"What TickBox actually sells is nothing less than illegal access to Plaintiffs' copyrighted content," write the plaintiffs' lawyers. "TickBox TV uses software to link TickBox's customers to infringing content on the Internet. When those customers use TickBox TV as Defendant intends and instructs, they have nearly instantaneous access to multiple sources that stream Plaintiffs' Copyrighted Works without authorization." The device's marketing materials let users know the box is meant to replace paid-for content, with "a wink and a nod," by predicting that prospective customers who currently pay for Amazon Video, Netflix, or Hulu will find that "you no longer need those subscriptions." The lawsuit shows that Amazon and Netflix, two Internet companies that are relatively new to the entertainment business, are more than willing to join together with movie studios to go after businesses that grab their content.

Google

Google Photos Now Recognizes Your Pets (techcrunch.com) 60

Today, Google is introducing an easier way to aggregate your pet photos in its Photos app -- by allowing you to group all your pet's photos in one place, right beside the people Google Photos organized using facial recognition. TechCrunch reports: This is an improvement over typing in "dog," or another generalized term, because the app will now only group together photos of an individual pet together, instead of returning all photos you've captured with a "dog" in them. And like the face grouping feature, you can label the pet by name to more easily pull up their photos in the app, or create albums, movies or photo books using their pictures. In addition, Google Photos lets you type in an animal's breed to search for photos of pets, and it lets you search for photos using the dog and cat emojis. The company also earlier this year introduced a feature that would create a mini-movie starring your pet, but you can opt to make one yourself by manually selecting photos then choosing from a half-dozen tracks to accompany the movie, says Google.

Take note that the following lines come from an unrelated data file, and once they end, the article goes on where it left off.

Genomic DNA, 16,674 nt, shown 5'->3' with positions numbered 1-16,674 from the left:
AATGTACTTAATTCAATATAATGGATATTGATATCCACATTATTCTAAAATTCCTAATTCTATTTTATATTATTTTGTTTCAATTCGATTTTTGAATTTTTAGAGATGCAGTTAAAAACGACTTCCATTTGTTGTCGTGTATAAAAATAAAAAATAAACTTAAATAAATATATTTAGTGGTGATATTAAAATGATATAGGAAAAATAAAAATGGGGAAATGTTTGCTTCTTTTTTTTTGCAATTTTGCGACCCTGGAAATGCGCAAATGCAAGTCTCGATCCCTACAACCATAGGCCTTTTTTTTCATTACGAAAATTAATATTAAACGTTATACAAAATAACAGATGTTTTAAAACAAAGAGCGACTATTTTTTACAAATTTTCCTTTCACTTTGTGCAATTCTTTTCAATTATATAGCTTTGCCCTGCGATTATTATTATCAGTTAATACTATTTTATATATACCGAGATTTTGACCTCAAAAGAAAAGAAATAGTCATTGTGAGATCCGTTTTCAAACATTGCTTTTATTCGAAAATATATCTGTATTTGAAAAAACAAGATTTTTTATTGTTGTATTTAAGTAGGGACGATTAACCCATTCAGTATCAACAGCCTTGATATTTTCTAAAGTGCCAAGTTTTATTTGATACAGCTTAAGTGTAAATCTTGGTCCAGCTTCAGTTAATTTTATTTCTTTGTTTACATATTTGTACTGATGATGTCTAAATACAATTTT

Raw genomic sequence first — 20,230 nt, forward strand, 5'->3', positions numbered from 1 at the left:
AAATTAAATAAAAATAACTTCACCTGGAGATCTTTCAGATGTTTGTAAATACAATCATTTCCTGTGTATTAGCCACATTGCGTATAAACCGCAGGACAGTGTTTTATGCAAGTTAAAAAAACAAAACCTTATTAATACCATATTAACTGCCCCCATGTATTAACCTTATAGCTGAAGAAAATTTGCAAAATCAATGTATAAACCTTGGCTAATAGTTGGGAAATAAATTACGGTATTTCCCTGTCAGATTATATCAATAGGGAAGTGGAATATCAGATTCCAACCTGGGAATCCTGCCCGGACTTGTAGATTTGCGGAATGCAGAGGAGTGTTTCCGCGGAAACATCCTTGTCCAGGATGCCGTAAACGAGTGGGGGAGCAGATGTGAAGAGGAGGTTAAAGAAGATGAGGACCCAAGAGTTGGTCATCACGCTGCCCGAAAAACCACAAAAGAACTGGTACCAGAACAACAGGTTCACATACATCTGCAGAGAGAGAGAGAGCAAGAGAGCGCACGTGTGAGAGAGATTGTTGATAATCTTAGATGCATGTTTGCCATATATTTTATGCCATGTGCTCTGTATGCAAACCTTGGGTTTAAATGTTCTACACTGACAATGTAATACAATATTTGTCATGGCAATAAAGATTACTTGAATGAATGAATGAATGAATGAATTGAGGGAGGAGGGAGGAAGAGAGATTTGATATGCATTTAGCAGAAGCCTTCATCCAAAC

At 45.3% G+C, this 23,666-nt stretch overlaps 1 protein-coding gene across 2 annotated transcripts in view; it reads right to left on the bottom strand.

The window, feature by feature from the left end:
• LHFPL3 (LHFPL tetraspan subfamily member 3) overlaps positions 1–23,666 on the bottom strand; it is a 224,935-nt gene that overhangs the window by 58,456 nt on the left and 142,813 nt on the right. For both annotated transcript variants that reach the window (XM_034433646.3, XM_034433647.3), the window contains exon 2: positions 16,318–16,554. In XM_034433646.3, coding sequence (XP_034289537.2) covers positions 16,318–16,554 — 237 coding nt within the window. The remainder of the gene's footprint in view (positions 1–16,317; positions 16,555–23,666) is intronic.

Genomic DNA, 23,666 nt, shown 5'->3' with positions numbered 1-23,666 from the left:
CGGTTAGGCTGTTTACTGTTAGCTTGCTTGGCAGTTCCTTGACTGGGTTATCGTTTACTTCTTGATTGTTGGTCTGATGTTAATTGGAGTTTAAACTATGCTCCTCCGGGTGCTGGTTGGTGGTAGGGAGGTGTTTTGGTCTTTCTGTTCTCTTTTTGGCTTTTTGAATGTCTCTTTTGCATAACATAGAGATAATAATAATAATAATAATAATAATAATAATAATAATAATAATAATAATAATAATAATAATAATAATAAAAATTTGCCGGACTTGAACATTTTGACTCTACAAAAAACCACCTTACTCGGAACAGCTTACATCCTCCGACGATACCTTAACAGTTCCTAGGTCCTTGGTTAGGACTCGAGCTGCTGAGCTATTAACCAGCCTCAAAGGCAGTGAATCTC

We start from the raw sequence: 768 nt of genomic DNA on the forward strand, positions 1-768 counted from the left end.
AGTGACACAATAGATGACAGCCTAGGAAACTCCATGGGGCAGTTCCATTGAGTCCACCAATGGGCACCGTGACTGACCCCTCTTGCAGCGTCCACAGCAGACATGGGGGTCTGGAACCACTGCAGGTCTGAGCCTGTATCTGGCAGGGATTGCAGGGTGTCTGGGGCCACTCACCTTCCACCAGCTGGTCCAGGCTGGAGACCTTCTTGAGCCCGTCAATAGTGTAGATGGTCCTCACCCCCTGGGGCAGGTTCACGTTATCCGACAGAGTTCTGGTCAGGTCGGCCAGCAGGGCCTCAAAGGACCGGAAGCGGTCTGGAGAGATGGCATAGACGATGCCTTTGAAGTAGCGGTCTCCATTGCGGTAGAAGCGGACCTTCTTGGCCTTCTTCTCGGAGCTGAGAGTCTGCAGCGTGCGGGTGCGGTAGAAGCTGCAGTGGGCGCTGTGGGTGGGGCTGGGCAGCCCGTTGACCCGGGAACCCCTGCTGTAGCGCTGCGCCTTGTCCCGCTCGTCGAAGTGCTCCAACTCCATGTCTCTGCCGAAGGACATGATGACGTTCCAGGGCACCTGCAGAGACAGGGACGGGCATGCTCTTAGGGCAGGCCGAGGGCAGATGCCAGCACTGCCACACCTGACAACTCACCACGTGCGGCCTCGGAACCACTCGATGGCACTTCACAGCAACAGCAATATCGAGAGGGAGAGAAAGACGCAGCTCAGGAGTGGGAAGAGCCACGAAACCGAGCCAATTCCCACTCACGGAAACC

Television

Netflix Adds 5.3 Million Subs In Q3, Beating Forecasts (variety.com) 70

Netflix shows no signs of slowing down. The company announced its third quarter results, adding more subscribers in both the U.S. and abroad than expected. Variety reports: The company gained 850,000 streaming subs in the U.S. and 4.45 million overseas in the period. Analysts had estimated Netflix to add 784,000 net subscribers in the U.S. and 3.62 million internationally for Q3. "We added a Q3-record 5.3 million memberships globally (up 49% year-over-year) as we continued to benefit from strong appetite for our original series and films, as well as the adoption of internet entertainment across the world," the company said in announcing the results, noting that it had under-forecast both U.S. and international subscriber growth. Netflix also indicated that its content spending may be even higher next year than previously projected. The company had said it was targeting programming expenditures of $7 billion in 2018; on Monday, Netflix said it will spend between $7 billion and $8 billion on content (on a profit-and-loss basis) next year. For 2017, original content will represent more than 25% of total programming spending, and that "will continue to grow," Netflix said.